I have found that as I get to around 40-45 mph my T seems starved for fuel. I installed a carburetor with a wider throttle and intake in the late fall and now that winter is breaking up I'm able to give the car a workout.
Do any of you use 5/16" fuel line? I'm wondering if my 1/16 line is not quite enough to cruse smoothly at 40 mph.
They weren't made for that speed. Anyway the fuel line size has nothing to do with it.
1/16 inch line is pretty small. Are you sure it is that small? T fuel line is about the same size as steel hydraulic brake line. Check to make sure you don't have any restrictions in the line or sediment bowl. All a larger throat carburetor does is raise the RPM of max efficiency. It doesn't necessarily make a car run better, it fact it can make it worse. The lower air velocity of a larger carburetor doesn't provide as good a mix, so a higher RPM is needed to increase the air speed to get a good mix of the air and fuel. A T engine is a low RPM type of engine.
5/16 diameter is about 56% larger area than 1/4.
I don't know if it's necessary, but doesn't hurt.
Especially with gravity feed.
I like copper/nickel brake line.
The steel brake line commonly used for Model T fuel lines has an OD of ¼" and an ID of .180", which is almost 1/5". That's bigger than the opening in a carburetor float valve, so it should be more than enough.
Whoops .. I meant I'm currently running 1/4" steel fuel line in my post.
ALL carburetors work on the compromise dictum: As you gain some things you will lose on others. That's a major reason fuel injection was invented.
That said, a venturi size small enough for good starting and low speed performance may not have enough air flow for higher speeds. Or it may. There are many variables and worlds of different designs.
There were over 200 different accessory carburetors made for the T Ford with varying results. Many of them made had some design to improve higher engine speed performance but to retain low engine speed performance and power.
There are hundreds of variables in carburetor design, a larger venturi with a small main jet or simple orifice instead of a complex orifice/jet design many not run as well as a smaller venturi with a complex orifice/jet design.
The head pressure from a gravity feed tank may or may not be enough to keep the fuel bowl filled to the proper level for performance at higher fuel demand speeds. Most use a 1/4 line, some use a 5/16 line. Generally speaking, if you can use all the fuel a 1/4 line will deliver you are not running a single carburetor T engine.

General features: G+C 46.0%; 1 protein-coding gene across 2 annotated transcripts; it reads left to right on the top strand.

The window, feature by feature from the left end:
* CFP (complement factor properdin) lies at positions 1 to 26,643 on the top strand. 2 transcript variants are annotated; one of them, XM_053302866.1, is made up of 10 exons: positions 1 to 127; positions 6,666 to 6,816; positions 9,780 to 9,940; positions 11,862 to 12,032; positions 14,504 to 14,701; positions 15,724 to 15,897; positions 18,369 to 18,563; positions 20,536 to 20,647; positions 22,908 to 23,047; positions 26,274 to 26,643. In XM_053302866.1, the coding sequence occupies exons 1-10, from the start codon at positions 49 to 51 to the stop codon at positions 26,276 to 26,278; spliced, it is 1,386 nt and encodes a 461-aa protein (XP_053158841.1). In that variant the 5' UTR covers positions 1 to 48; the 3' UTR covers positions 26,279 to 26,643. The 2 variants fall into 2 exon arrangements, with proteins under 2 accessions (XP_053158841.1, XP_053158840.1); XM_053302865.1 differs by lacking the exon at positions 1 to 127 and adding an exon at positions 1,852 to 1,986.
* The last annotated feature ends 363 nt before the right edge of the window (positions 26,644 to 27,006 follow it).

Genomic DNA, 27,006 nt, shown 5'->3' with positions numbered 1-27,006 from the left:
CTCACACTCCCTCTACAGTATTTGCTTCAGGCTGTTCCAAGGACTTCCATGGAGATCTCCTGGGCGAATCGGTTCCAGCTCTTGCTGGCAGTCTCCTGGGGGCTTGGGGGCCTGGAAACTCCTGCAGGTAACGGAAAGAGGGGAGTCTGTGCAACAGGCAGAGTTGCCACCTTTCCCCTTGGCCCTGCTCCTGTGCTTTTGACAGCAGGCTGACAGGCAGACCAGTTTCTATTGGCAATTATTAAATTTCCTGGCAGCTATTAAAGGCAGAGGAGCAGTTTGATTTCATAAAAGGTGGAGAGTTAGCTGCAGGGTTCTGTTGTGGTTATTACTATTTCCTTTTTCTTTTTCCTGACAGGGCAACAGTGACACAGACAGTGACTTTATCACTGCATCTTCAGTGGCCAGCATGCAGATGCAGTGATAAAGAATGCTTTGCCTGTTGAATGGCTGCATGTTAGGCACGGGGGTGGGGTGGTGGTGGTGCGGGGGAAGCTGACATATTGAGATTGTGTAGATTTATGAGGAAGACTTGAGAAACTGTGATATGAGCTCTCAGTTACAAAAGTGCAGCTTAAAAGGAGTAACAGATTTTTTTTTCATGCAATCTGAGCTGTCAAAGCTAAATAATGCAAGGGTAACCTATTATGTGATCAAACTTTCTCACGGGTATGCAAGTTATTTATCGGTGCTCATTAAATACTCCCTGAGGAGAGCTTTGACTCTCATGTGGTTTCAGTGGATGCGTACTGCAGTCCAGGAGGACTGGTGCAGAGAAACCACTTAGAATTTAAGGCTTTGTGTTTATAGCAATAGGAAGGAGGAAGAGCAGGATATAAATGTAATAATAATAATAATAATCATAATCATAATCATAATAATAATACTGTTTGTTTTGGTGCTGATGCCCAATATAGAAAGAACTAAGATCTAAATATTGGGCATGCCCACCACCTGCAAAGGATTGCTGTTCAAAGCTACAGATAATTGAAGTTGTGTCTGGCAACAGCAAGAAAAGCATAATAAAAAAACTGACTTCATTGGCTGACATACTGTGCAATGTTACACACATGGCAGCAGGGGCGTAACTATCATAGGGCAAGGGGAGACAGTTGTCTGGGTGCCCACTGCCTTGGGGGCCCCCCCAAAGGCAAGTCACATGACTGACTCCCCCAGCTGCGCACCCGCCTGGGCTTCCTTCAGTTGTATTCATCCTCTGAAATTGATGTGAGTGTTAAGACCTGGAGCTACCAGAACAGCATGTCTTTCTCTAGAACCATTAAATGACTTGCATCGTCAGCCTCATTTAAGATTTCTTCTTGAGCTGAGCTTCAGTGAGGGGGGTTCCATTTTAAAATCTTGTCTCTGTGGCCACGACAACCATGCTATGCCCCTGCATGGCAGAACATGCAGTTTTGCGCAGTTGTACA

The car runs fine up to around 35 - 40 mph. Actually seems to have faster pick up with the "new" carburetor. Been tweaking the idle and higher speed adjustments trying to dial in the right combination.
I read an earlier discussion about in-line fuel filters having a potential starving effect. Of course I might also need to adjust the float if this is a fuel related issue. It wasn't a problem with the Kingston carburetor I previously had on the car. But that didn't have the pick up I currently haven it's this new carb, which is an advantage when you drive mostly in city traffic as I do on a regular basis.
Yes, if you're using an inline filter that can be a problem. The sediment bulb screen should be enough if the tank is clean.
Here's a simple test to see if your 1/4" fuel line is limiting the top speed of your car:
With the car at top speed and mixture adjusted for best running, try turning the mixture out (richer) a turn or two. Does the car bog down because it's gone too rich ? If so, you have plenty of fuel flow coming through the line. If there's no change when you richen the mixture control, then you are probably flow-limited somewhere else in the supply system. That flow-limiting MIGHT be the fuel line, but it could also be the inlet to the carburetor or an obstruction at the tank or sediment bowl.
I removed the in-line filter tonight and drove around the neighborhood with my feeble lights. Just enough light to keep a look out for pedestrians ... and the cops.
That really seemed to make a big difference. Now I can't remember why I added that filter when I installed the new carburetor. Seemed like a good idea at the time even though I hadn't used one in the past 27 years. Whoops.
Problem solved .... thanks all.